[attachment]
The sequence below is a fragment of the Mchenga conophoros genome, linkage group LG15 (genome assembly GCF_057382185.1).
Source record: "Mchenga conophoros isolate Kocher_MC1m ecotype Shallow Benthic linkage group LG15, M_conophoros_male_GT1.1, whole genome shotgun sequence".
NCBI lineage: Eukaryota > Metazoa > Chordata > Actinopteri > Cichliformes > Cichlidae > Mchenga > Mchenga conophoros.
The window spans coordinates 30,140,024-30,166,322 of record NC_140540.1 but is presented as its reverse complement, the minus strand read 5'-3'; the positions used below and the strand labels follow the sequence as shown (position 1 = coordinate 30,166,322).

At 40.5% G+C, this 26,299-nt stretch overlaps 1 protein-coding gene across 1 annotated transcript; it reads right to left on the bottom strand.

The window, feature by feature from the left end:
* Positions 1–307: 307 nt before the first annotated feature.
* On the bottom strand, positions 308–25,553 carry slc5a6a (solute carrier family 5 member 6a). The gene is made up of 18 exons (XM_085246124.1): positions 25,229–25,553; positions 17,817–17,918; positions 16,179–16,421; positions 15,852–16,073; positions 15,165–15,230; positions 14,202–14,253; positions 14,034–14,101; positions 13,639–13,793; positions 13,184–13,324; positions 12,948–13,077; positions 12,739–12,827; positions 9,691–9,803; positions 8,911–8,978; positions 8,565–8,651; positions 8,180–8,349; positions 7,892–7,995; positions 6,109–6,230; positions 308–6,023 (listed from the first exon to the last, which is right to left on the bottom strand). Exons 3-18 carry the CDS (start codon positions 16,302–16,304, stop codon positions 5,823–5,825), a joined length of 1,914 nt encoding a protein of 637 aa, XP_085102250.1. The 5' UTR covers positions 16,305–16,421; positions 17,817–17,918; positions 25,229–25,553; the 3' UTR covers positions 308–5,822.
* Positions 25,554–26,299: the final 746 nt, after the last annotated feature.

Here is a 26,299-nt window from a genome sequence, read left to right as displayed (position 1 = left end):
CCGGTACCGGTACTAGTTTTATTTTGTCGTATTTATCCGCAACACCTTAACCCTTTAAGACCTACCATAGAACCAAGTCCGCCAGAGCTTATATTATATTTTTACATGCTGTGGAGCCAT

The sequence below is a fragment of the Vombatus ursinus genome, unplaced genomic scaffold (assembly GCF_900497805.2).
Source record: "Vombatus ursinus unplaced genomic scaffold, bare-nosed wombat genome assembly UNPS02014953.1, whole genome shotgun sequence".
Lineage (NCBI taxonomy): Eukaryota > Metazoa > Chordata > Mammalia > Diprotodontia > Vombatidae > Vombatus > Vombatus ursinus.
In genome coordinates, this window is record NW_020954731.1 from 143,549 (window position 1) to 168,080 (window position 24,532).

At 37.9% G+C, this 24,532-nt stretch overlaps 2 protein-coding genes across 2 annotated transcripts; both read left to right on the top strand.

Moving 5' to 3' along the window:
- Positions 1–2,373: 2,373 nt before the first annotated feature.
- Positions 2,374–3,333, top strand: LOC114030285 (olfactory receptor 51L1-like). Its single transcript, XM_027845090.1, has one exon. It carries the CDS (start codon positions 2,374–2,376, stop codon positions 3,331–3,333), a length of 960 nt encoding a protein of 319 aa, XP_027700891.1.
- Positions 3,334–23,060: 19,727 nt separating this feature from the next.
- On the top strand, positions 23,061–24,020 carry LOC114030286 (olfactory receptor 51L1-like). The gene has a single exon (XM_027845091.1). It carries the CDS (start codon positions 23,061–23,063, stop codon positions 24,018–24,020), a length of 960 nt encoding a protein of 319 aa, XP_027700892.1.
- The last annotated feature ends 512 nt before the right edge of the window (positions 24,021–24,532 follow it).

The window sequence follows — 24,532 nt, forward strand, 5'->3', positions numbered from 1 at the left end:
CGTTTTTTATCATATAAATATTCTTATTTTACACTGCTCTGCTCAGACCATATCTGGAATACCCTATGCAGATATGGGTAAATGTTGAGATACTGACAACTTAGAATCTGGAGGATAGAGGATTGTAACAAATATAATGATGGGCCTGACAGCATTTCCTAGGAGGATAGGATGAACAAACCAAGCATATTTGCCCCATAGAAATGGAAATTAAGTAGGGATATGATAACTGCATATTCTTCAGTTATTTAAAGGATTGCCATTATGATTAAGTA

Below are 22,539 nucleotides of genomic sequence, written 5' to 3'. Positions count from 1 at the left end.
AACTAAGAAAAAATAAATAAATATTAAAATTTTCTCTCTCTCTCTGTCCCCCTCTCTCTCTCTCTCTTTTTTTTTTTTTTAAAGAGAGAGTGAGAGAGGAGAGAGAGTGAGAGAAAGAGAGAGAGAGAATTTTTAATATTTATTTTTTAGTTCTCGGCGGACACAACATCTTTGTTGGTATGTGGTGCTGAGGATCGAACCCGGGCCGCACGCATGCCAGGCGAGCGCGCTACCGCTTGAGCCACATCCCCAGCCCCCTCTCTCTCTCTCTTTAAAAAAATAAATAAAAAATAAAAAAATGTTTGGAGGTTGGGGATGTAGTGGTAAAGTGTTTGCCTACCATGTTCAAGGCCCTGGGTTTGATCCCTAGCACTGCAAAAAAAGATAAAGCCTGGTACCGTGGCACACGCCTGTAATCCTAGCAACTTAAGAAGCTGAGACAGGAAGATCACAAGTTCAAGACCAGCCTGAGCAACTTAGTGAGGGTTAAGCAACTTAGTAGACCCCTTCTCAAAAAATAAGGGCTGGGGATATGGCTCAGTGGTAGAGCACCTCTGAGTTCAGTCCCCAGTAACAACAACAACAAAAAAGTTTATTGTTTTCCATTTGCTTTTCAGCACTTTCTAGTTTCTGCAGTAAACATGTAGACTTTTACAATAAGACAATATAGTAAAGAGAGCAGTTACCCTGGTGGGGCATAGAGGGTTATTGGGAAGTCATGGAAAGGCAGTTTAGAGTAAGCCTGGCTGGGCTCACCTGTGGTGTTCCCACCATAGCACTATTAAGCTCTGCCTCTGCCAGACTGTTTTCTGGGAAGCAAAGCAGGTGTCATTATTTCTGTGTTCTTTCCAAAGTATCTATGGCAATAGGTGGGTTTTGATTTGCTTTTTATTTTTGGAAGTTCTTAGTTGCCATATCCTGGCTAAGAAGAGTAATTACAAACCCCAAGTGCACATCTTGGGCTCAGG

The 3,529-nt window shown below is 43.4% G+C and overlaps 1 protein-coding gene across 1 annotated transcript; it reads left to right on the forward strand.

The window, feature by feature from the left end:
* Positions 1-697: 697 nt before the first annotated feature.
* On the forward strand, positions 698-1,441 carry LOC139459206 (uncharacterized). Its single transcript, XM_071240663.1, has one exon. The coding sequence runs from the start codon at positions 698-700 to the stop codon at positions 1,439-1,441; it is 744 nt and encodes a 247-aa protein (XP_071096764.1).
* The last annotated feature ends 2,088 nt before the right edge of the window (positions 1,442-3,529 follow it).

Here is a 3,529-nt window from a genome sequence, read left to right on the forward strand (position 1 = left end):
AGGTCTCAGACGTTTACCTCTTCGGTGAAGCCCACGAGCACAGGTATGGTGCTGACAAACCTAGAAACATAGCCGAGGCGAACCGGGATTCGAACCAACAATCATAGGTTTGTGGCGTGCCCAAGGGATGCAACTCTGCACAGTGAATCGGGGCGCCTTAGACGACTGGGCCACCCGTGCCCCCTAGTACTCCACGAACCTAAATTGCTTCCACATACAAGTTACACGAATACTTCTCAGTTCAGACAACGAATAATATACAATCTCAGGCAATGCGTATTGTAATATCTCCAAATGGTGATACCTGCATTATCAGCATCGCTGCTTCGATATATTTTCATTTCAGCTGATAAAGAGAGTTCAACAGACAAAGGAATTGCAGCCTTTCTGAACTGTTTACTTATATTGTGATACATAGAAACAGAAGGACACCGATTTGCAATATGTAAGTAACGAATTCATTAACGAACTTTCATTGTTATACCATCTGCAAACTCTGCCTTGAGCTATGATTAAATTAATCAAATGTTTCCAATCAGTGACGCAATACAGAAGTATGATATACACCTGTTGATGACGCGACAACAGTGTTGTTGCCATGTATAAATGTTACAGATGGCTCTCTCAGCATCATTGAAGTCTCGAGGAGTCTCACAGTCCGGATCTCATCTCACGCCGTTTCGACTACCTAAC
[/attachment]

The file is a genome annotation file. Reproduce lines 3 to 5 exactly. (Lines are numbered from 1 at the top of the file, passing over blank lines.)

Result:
NCBI lineage: Eukaryota > Metazoa > Chordata > Actinopteri > Cichliformes > Cichlidae > Mchenga > Mchenga conophoros.
The window spans coordinates 30,140,024-30,166,322 of record NC_140540.1 but is presented as its reverse complement, the minus strand read 5'-3'; the positions used below and the strand labels follow the sequence as shown (position 1 = coordinate 30,166,322).

At 40.5% G+C, this 26,299-nt stretch overlaps 1 protein-coding gene across 1 annotated transcript; it reads right to left on the bottom strand.